How often do we find ourselves in social settings, such as restaurants, meetings or gatherings with friends? While regular one to one conversations may not be a problem at all, group situations can prove overwhelming for someone experiencing hearing loss to some degree. Focusing on and processing voices can become extremely difficult when we are not able to filter out background noises. One of the signs of hearing loss may be you feel like not wanting to accept invitations to parties or catch ups, or withdrawing from group situations and activities, because you are worried you will not enjoy it as you once did.

  • People appear to be “mumbling”, especially when they are not facing you.


As we mentioned earlier, we often rely on visual cues when involved in conversation. We can tell much by simple facial expressions, and in fact most people lip read, whether they are consciously aware of it or not. As a result, people with hearing loss will find it more difficult to follow a conversation when the speaker is not facing them. When these cues are not available to them to help make sense of what is being said, it can often make it seem as if people are mumbling when they speak.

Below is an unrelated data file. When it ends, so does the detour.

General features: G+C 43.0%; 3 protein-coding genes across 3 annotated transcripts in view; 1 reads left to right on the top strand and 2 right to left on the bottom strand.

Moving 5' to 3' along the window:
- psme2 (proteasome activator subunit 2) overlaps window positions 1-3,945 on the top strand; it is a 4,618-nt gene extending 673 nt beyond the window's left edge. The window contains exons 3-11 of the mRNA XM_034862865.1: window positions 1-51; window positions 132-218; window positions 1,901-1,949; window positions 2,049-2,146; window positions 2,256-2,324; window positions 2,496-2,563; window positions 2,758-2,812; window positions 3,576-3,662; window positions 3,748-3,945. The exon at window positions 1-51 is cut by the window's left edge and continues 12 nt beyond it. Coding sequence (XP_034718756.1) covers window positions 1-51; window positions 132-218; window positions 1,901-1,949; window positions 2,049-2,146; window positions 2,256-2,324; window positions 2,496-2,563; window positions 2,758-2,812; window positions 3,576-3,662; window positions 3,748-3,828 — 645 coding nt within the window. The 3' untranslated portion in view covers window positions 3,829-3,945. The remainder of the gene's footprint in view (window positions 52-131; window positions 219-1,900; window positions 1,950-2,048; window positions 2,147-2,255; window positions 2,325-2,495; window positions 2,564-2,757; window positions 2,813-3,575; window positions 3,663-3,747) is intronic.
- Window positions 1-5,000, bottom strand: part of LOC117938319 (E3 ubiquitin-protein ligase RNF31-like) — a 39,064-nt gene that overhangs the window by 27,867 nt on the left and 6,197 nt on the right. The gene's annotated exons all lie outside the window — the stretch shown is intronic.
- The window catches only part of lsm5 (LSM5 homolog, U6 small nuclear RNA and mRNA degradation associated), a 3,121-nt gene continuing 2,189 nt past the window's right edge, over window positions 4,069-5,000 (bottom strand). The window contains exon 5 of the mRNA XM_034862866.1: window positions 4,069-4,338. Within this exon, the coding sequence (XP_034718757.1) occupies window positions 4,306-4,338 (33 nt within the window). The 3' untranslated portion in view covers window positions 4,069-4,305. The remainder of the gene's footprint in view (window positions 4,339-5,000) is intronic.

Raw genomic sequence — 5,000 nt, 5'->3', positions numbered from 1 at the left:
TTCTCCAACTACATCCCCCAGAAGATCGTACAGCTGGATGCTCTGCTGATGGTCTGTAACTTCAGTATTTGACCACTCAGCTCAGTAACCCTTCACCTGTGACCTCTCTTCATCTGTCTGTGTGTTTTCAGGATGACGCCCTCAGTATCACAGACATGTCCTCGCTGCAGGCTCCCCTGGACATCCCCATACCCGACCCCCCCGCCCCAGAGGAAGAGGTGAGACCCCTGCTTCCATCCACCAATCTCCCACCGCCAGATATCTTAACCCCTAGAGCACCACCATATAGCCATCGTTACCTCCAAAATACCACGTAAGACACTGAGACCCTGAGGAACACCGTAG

This can also make hearing someone on the telephone extremely difficult for someone with hearing loss, even if the volume is up as high as it will go.


  • .Family and friends commenting that the TV or radio is loud.


It is not unusual for Television and Radio commercials to appear be louder than normal programming because of the way the Ads are structured – they are designed to grab your attention so all the sounds, from music to voices are all on the maximum volume setting allowed. In contrast, programs we watch or listen to have fluctuations of sound to create drama and mood, so when someone is speaking whilst there is background music, it can become increasingly difficult for someone with hearing loss to follow the dialogue. If you find that you or a loved one is constantly turning up the sound to a volume louder than “normal” or is putting on the subtitles on their TV to follow what is happening, it can be a good indication that they have a degree of hearing loss.